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Old 08-13-2019, 08:20 AM
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Well, I spend time every year in Italy, and have never had it with ricotta instead of bechamel.

Honestly, you're all monsters. Monsters.
But where in Italy? In the south, you'll find ricotta variations. This is where the Italian-American versions of lasagna hail from.

Note, for example, the Italian article on lasagna from Wikipedia:

Quote:
La versione napoletana della ricetta, che in questo caso non contempla utilizzo delle paste all'uovo, prevede tra gli ingredienti: il ragů di pomodoro, i latticini, in particolare Mozzarella o Provola, le polpettine di carne e la Ricotta romana.
Lasagna takes on many different forms. There's versions made with pesto, with hard-boiled eggs, with meatballs, with cheeses other than parmesan (like mozarella and ricotta), with vegetables, etc. It's not all lasagna alla bolognese. (Though that is the most perfect form of lasagna. )

Last edited by pulykamell; 08-13-2019 at 08:21 AM.
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Old 08-13-2019, 08:46 AM
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I had to look up "bechamel"! Never heard of it.

My cheese layers of lasagna consist of small curd cottage cheese, mozzarella cheese, parmesan cheese and eggs. I find ricotta too dry. My Italian grandma never used ricotta either.
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Old 08-13-2019, 10:03 AM
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But where in Italy? In the south, you'll find ricotta variations. This is where the Italian-American versions of lasagna hail from.

Note, for example, the Italian article on lasagna from Wikipedia:



Lasagna takes on many different forms. There's versions made with pesto, with hard-boiled eggs, with meatballs, with cheeses other than parmesan (like mozarella and ricotta), with vegetables, etc. It's not all lasagna alla bolognese. (Though that is the most perfect form of lasagna. )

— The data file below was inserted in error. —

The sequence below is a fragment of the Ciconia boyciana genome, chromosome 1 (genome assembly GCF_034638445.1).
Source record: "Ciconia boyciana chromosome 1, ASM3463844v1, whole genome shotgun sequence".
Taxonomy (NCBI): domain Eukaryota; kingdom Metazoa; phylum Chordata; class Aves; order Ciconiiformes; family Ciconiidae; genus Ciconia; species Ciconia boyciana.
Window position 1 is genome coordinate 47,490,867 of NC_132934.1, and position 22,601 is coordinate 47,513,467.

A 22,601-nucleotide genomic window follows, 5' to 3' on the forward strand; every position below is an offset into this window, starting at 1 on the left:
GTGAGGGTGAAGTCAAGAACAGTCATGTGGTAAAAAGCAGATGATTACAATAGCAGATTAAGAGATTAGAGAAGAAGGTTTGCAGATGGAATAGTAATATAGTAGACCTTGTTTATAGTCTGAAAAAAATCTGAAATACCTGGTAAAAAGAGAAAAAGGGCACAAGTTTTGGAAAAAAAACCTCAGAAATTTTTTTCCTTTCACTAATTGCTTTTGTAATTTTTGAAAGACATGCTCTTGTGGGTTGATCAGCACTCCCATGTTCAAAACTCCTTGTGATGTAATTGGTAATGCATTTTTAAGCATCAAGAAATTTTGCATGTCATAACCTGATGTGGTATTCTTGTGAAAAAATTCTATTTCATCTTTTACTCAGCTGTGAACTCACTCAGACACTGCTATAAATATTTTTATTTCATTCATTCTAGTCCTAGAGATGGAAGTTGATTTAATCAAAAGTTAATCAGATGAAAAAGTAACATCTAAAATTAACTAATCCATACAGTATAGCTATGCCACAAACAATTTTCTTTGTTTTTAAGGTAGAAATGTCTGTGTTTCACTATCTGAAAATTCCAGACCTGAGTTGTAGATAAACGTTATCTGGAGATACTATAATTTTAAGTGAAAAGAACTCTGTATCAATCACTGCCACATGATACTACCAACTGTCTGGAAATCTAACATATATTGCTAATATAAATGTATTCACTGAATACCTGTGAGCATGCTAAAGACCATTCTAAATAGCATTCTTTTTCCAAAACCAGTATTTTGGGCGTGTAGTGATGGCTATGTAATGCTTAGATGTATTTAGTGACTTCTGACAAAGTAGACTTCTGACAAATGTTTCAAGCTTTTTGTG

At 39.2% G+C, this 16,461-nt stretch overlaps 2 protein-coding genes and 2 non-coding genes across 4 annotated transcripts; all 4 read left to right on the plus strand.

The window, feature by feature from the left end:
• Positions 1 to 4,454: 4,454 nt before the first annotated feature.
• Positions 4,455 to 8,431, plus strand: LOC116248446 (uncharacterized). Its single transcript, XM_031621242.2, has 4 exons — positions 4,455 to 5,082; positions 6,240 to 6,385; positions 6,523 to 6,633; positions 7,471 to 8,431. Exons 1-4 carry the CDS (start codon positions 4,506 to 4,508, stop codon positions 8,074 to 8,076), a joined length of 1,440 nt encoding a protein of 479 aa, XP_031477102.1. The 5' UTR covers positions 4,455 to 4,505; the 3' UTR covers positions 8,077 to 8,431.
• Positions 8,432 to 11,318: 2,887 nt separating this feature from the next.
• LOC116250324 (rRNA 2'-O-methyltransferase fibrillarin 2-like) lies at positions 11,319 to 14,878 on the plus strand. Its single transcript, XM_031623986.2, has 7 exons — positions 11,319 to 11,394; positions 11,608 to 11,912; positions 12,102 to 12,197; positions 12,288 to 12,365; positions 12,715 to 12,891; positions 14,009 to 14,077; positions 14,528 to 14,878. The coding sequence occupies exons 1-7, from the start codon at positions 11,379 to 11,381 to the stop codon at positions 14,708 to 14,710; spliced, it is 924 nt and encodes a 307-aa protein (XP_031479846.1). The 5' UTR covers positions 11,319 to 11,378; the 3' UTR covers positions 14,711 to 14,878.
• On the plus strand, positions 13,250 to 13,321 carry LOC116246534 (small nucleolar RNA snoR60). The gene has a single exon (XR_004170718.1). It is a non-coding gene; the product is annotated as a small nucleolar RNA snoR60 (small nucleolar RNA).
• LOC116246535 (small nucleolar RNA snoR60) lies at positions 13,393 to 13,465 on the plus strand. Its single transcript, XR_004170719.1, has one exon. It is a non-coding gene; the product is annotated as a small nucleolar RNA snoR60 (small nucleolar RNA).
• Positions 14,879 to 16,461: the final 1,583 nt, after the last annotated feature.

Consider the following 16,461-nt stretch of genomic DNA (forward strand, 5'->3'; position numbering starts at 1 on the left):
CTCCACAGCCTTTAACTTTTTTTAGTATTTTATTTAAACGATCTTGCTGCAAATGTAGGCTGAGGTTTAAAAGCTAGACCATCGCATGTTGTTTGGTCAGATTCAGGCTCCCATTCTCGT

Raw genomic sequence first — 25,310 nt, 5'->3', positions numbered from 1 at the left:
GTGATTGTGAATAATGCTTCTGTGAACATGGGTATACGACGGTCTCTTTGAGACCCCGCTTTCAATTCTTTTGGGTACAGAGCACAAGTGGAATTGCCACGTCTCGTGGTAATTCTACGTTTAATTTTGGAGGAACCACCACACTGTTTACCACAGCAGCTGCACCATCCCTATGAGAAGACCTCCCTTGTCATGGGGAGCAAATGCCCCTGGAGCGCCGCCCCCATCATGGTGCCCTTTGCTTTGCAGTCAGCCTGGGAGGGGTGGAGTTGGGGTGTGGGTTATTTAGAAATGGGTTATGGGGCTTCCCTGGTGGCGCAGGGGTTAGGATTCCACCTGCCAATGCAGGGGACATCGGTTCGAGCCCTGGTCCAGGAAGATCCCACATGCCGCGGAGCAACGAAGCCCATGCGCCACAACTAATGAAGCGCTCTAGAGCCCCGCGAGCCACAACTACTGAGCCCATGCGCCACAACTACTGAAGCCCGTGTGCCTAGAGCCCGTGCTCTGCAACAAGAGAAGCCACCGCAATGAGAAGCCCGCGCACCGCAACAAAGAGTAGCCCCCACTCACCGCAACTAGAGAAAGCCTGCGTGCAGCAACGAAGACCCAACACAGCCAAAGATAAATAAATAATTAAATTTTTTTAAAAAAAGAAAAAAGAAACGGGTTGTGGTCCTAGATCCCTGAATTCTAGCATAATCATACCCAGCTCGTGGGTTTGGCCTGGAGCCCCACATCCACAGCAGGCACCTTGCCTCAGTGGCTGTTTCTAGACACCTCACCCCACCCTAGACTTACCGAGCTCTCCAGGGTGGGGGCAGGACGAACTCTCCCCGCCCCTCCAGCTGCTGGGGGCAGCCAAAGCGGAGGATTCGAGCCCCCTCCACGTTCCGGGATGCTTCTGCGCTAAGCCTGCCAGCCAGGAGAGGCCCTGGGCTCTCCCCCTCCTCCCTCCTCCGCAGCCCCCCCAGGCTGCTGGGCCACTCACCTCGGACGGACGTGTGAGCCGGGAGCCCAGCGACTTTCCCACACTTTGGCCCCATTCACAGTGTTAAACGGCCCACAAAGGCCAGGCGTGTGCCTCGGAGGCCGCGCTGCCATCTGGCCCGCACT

North, middle and in Puglia, although I do admit lasagne comes in many forms. If I'm ever in doubt about a dish, I'll go to the Italian food bible, the Silver Spoon.

I prefer my lasagne oozing with smooth sauce, so don't fancy the idea of ricotta at all. I sometimes add mozarella for a little soft cheesyness. I also like a pork/beef combo for a richer flavour. Cottage Cheese sounds bloody awful way to spoil lasagne.

Last edited by SanVito; 08-13-2019 at 10:05 AM.
  #48  
Old 08-13-2019, 11:02 AM
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Ricotta, but not straight ricotta: a mixture of ricotta, beaten raw egg, herbs, and a little bit of milk. Thin enough to spread before cooking but it firms up by the time the lasagna is cooked.
Quote:
Originally Posted by Nava View Post
OK, so you're making a cheesy bechamel. Apparently your lasagna marries north and south.


Huh? Where's the roux (wheat flour cooked in butter, usually seasoned with herbs and/or spices. I use black pepper)? And what are eggs doing in there? And how are the eggs being raw when bechamel is cooked?

  #49  
Old 08-13-2019, 11:18 AM
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Well, I spend time every year in Italy, and have never had it with ricotta instead of bechamel.

Honestly, you're all monsters. Monsters.
Yeah, I'm surprised at the vote, I expected it to be lopsided the other way.

How many of those voting ricotta have tried it both ways and actually prefer ricotta? I hope it's just what you've seen in simple recipes and are voting that way by default. I mean, lasagna with ricotta is fine and a very tasty dish (it's lasagna, after all). But lasagna with bechamel is divine.
  #50  
Old 08-13-2019, 11:20 AM
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Ricotta, but I always pronounce it "Ricot".